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IRS Penalties Most Likely to Affect Small Businesses

© by Fred W. Daily

The number of penalties available to the IRS to punish wrongdoers is staggering. This section covers the ones that are most likely to be imposed on a small business person.

  1. Inaccuracies

    The IRS can hit you with a 20% penalty if it finds you were negligent (unreasonably careless) or substantially understated your taxes. You typically incur this "accuracy related" penalty when you can’t prove a deduction on an audit, or you forgot to report all of your income and the IRS discovers it.

  2. Civil Fraud

    If the IRS finds that you underreported your income with a fraudulent intent (it doesn’t look like a mistake to the IRS), you can be fined 75% of the amount of the resulting tax deficiency. Don’t worry too much about this civil (noncriminal) tax fraud penalty -- it’s imposed in less than 2% of all audits. (You may also be charged with the crime of tax fraud, which is even rarer).

  3. Failure to Pay on Time

    The IRS usually adds a penalty of 1/2% to 1% per month to an income tax bill that’s not paid on time. This penalty is automatically tacked on by the IRS computer whenever you file a return but don’t pay the full amount owed, or pay it late.

    Late payment penalties for failing to make payroll tax deposits on time are much higher.

  4. Filing Late

    If you’re late in filing certain income tax returns or other forms, the IRS can penalize you an additional 5% per month on any balance due. However, this penalty can be applied only for the first five months following the return’s due date, up to a 25% maximum charge.

  5. Filing and Paying Late

    A special rule applies if you both file late and underpay. The IRS can (and probably will) impose a "combined penalty" of 25% of the amount owed if you don’t pay in the first five months after the return and tax are due. After five months, the "failure to pay" penalty continues at 1/2% per month until the two penalties reach a combined maximum of 47-1/2%. This is a slightly lower (2-1/2% less overall) penalty than if the two penalties were applied separately. Wow, those IRS folks sure can be generous.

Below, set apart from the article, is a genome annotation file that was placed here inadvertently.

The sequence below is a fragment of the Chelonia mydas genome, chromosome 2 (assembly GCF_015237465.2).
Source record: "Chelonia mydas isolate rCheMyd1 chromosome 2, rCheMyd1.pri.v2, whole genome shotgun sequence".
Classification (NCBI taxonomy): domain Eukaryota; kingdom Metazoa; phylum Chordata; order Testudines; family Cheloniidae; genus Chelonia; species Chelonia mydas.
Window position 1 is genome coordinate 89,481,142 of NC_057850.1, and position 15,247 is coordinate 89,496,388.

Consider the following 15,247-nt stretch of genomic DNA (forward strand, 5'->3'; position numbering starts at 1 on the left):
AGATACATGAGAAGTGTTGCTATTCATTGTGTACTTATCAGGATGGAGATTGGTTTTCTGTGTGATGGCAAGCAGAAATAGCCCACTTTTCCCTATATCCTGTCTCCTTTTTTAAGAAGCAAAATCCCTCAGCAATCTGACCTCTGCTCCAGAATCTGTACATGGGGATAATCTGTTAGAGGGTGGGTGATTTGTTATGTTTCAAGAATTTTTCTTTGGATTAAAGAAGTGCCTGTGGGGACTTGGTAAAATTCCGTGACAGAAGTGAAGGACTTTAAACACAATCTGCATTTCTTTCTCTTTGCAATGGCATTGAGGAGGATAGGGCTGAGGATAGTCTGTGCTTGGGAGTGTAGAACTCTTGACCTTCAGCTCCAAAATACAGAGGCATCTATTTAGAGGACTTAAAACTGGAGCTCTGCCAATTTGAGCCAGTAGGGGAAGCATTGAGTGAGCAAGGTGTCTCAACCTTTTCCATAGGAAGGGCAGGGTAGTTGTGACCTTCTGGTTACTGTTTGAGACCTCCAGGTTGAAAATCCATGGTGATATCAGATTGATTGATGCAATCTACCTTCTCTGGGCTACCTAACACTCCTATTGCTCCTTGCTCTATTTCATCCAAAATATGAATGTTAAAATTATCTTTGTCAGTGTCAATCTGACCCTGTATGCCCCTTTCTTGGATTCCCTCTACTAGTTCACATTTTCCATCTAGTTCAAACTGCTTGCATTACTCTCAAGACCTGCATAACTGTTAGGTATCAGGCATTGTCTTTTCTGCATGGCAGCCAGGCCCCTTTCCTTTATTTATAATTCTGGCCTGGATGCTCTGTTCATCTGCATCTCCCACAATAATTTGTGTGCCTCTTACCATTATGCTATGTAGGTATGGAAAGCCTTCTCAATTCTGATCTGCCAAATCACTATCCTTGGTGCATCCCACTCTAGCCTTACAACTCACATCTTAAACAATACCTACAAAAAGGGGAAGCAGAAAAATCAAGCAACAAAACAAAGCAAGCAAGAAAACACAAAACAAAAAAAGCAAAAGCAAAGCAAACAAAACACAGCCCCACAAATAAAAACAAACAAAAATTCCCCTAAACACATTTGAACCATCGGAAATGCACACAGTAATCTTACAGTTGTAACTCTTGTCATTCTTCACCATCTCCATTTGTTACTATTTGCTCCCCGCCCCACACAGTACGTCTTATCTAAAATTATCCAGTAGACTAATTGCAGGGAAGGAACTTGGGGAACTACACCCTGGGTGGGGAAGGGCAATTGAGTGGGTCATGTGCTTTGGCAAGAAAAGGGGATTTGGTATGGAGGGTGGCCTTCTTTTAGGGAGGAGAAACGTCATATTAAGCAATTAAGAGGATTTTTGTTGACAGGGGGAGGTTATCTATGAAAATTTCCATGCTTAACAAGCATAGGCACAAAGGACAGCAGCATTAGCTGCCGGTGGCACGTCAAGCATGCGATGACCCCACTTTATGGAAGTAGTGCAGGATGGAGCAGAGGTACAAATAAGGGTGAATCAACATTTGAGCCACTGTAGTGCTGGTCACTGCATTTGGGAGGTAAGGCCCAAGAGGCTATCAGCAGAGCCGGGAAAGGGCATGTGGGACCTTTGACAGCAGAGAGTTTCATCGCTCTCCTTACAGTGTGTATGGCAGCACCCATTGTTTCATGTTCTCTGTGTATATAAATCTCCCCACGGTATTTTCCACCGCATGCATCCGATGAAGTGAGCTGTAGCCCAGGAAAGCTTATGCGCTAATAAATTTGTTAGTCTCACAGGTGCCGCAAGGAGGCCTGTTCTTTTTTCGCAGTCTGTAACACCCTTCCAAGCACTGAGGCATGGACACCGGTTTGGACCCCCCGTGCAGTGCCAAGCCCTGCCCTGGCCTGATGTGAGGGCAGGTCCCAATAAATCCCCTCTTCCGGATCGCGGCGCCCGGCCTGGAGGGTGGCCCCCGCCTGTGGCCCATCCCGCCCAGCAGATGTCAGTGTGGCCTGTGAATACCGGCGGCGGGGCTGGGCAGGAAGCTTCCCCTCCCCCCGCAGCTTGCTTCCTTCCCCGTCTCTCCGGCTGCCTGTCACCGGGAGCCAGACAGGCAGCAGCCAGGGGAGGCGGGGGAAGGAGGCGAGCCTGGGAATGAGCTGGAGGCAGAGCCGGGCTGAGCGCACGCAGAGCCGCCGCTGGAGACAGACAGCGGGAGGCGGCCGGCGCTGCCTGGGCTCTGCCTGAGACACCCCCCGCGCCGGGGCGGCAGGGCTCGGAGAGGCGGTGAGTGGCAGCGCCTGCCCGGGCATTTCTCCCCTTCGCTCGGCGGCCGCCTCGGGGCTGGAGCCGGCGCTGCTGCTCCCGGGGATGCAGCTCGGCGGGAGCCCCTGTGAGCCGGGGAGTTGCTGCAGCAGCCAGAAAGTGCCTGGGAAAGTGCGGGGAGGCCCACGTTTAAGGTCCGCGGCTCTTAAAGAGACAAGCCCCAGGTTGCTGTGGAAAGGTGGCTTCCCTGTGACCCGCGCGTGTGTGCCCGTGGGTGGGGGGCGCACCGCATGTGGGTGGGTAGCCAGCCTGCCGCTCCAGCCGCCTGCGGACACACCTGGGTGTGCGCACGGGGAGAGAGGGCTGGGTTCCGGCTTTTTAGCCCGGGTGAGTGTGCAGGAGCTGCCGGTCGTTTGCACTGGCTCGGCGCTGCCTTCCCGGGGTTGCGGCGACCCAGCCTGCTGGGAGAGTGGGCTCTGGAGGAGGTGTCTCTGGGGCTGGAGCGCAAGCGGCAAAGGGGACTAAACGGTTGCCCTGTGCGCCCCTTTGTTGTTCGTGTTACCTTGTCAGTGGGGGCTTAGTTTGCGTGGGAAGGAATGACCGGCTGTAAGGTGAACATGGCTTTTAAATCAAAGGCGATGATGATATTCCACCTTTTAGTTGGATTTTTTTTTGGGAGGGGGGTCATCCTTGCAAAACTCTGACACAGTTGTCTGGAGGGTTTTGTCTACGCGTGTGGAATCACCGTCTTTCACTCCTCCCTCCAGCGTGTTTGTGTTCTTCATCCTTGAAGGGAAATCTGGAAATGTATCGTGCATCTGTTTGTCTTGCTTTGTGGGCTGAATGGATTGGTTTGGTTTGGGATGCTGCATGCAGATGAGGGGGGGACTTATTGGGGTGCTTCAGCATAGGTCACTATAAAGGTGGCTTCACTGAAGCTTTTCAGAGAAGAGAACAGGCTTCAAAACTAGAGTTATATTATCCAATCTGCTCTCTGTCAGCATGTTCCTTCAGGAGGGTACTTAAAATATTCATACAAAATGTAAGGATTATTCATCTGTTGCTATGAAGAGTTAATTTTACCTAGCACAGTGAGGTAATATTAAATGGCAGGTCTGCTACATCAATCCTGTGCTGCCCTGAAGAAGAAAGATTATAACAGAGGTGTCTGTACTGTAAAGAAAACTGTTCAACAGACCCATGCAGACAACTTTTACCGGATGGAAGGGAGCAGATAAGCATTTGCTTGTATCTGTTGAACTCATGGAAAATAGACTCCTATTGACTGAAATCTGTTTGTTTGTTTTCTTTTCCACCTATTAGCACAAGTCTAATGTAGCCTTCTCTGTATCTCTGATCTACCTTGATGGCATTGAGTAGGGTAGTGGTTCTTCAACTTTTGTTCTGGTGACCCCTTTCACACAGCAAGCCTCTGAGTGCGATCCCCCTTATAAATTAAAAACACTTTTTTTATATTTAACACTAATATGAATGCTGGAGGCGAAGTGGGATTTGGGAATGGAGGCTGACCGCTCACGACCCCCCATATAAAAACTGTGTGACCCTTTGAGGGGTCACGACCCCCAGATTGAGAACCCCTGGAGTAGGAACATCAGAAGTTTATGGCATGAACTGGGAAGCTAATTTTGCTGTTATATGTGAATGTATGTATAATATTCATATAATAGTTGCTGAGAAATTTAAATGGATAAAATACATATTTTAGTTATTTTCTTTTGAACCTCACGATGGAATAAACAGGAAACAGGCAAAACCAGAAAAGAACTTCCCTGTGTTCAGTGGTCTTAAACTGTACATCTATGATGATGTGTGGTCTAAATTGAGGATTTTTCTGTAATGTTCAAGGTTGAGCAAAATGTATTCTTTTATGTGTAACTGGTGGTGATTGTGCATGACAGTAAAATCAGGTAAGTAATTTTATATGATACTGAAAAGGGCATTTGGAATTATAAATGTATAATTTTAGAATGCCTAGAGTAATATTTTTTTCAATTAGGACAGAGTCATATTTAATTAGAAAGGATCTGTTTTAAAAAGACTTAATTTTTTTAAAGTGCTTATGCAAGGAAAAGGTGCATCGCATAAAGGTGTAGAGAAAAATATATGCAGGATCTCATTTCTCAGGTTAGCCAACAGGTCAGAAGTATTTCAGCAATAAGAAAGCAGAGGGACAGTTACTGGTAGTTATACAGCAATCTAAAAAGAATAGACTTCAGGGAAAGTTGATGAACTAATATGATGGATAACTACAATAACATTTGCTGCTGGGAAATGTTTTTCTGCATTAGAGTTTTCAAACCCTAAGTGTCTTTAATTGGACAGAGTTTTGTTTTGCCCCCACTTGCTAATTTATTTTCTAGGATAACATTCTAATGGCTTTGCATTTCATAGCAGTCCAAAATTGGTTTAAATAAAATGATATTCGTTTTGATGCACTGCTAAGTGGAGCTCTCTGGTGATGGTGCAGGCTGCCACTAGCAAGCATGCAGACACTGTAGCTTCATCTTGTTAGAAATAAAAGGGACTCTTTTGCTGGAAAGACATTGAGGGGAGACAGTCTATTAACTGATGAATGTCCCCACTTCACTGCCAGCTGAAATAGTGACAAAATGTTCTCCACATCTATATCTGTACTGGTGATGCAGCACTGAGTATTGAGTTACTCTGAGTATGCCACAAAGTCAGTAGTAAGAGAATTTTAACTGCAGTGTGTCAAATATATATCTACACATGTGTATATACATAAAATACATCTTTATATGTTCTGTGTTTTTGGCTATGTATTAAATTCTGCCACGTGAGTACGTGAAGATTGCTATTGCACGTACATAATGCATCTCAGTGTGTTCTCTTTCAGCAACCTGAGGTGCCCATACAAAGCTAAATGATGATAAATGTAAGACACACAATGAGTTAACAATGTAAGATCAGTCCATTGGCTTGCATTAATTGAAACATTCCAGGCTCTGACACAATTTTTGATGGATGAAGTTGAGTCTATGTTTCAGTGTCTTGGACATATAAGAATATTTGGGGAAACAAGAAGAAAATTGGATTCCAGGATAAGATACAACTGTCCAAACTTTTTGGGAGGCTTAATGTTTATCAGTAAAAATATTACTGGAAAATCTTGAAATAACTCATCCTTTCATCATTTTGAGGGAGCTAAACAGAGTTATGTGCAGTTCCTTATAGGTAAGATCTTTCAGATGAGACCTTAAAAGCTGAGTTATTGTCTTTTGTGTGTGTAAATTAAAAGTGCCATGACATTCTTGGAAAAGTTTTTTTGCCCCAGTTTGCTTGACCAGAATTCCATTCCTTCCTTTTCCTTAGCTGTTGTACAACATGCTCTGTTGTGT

IRS penalties are "stackable." Late filing and paying penalties can be imposed by the IRS in addition to any other penalties, such as for fraud and filing an inaccurate return. Congress and the IRS believes the more the merrier when it comes to penalizing taxpayers.

  6. Underpaying Estimated Taxes

    Undoubtedly, many of you will get hit with the estimated tax penalty. I know I have been, for whatever that is worth to you. All self-employed individuals must estimate their income tax for the year and pay it in quarterly installments throughout the year. You must come pretty close to paying everything you will owe, although you don’t have to guess the amount precisely. Here are the rules:

  7. If you earn less than $150,000, your quarterly tax payments must equal at least 90% of your final income tax bill, or at least 100% of your last year’s tax bill.
  8. If you earn more than $150,000, you must pay at least 110% of your last year’s tax bill in estimated payments or risk the underpayment penalty on whatever amount you come up short.
  9. The penalty for not complying is currently calculated at a 9% annual rate on the amount that was underpaid for each quarter. Quarterly payments should be equal -- you can’t play catch-up with larger payments later in the year and still avoid this penalty.

By: Frederick W. Daily, Tax Attorney,
John Raymond, Bankruptcy Attorney, and
Allan H. Rosenthal, paralegal.
All of the three have offices in San Francisco.

© 1997

(This article was originally written for tax practitioners who represent clients before the IRS. But the information presented here is valuable for all taxpayers.)


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